by Fiona Ferbrache
“How far should an open society go on accepting outsiders?”
This question relating to immigration control and citizenship was posed by political philosopher, Professor Sandel, to an audience at the University of Dallas, Texas. This US state shares a border with Mexico and around one million illegal immigrants are said to be living in Texas. The debate is available to listen to, as part of Radio 4’s Public Philosopher series in which Prof. Sandel discusses contemporary political issues at various universities. In the most recent series, Prof. Sandel raised political-moral issues that have been at the forefront of agendas during the recent US Presidential campaigns.
Another question posed by Prof. Sandel is whether there should be any controls on migration at all. He puts this to his audience by asking “how many would be in favour of open borders and how many would be against?”
Debates around ‘no border’ policies are raised by Bauder (2012) in Area. Contextualised as a way of overcoming the ontology of the nation-state and associated identities and migrant subjectivities (i.e. the classification of migrants as foreigners and non-citizens), Bauder claims that no-border projects seek to liberalise migrants. Not only does this free them from functionary classifications such as ‘immigrant’, ‘resident’, or ‘temporary worker’, it also draws attention to migrants’ complex identities beyond these classifications. The concept of no borders effectively disrupts the dominant frameworks used to understand migration in the contemporary world.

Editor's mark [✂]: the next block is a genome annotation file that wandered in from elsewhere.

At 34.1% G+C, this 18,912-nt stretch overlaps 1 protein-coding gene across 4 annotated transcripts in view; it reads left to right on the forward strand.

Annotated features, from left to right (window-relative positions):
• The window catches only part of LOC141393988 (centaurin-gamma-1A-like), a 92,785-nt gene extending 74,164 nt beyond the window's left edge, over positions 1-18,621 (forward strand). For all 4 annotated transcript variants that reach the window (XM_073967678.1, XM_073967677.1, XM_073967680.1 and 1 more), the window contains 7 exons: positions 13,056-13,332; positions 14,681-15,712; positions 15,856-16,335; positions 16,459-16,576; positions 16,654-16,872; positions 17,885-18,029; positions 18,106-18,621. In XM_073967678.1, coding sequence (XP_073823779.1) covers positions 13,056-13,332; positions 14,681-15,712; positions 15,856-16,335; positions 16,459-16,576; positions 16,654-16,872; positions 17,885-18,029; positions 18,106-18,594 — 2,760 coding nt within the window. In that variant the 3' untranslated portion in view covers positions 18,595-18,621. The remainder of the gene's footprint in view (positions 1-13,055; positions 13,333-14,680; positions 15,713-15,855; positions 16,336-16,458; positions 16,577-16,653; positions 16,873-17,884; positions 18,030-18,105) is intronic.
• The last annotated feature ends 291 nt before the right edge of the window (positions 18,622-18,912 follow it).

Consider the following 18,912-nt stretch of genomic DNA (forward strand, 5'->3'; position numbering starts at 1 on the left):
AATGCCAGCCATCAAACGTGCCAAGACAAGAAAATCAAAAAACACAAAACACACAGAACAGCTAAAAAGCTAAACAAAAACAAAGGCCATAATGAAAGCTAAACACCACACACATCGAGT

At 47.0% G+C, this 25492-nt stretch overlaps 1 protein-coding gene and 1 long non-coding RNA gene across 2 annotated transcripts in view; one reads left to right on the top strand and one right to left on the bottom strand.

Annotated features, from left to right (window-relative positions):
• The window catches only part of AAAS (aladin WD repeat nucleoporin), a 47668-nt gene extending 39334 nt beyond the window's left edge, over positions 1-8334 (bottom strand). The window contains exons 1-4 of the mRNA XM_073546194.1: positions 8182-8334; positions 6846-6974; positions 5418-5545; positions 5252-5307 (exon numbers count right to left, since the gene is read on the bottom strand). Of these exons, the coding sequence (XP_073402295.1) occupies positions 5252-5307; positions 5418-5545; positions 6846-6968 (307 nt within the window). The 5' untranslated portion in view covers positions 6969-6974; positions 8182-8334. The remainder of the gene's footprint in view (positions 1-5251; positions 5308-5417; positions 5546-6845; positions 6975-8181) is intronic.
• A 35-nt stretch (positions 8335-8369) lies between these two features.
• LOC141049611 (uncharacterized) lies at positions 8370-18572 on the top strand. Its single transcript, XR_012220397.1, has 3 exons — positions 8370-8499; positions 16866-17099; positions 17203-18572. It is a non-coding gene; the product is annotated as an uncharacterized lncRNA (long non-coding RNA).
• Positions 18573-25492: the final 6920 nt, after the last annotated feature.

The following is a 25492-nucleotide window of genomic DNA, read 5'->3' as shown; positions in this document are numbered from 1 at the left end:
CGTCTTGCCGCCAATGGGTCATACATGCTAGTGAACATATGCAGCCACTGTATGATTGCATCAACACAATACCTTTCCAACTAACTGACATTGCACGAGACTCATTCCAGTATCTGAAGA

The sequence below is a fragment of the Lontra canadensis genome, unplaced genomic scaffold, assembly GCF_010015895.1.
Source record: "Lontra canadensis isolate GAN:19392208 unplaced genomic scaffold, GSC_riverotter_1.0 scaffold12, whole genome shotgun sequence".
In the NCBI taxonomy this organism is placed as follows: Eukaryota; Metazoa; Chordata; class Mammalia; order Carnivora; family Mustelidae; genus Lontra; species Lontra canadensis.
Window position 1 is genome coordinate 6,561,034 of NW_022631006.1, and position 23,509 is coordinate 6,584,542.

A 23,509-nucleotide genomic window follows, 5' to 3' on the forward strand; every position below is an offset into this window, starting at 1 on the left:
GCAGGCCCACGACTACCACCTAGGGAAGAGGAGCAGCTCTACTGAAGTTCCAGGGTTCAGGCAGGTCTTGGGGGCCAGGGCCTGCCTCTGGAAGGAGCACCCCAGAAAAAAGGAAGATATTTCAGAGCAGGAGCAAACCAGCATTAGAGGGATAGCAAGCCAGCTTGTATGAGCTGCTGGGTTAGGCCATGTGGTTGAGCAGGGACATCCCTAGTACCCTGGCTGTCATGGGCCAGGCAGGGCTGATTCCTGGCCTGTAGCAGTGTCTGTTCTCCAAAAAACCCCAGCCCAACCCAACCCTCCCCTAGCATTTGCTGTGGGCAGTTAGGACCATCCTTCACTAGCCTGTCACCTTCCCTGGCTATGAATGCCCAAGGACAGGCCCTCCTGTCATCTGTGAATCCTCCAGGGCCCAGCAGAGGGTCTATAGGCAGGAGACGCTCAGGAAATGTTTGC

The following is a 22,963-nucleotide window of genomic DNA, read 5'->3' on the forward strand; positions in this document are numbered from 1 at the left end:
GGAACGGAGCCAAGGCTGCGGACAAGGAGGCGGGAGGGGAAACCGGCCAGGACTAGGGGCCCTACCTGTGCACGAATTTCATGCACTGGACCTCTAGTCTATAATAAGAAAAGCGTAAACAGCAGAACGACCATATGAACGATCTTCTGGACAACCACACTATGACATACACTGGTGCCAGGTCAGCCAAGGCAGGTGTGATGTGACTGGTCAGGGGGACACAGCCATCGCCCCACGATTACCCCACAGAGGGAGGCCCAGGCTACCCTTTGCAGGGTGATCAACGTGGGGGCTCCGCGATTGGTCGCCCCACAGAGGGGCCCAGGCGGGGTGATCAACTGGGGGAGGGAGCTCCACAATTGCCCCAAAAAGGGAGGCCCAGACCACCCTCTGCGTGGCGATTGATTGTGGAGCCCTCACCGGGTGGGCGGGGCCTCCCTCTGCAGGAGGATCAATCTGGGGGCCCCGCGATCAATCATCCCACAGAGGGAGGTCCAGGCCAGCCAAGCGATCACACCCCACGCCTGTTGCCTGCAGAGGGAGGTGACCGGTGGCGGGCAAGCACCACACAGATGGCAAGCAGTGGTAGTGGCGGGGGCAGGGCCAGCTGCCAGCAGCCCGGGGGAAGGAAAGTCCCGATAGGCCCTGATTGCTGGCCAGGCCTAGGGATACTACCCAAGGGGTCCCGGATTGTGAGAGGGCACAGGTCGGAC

In response to Prof. Sandel’s question, the majority of the audience was against open borders, while a small minority was in favour. Where do you stand?
Bauder, H. (2012) Nation, ‘migration’ and critical practice. Area. DOI: 10.1111/j.1475-4762.2012.01129.x
The Public Philosopher: Immigration. Radio 4
Latino’s immigration issue brings mixed feelings towards Obama. BBC News online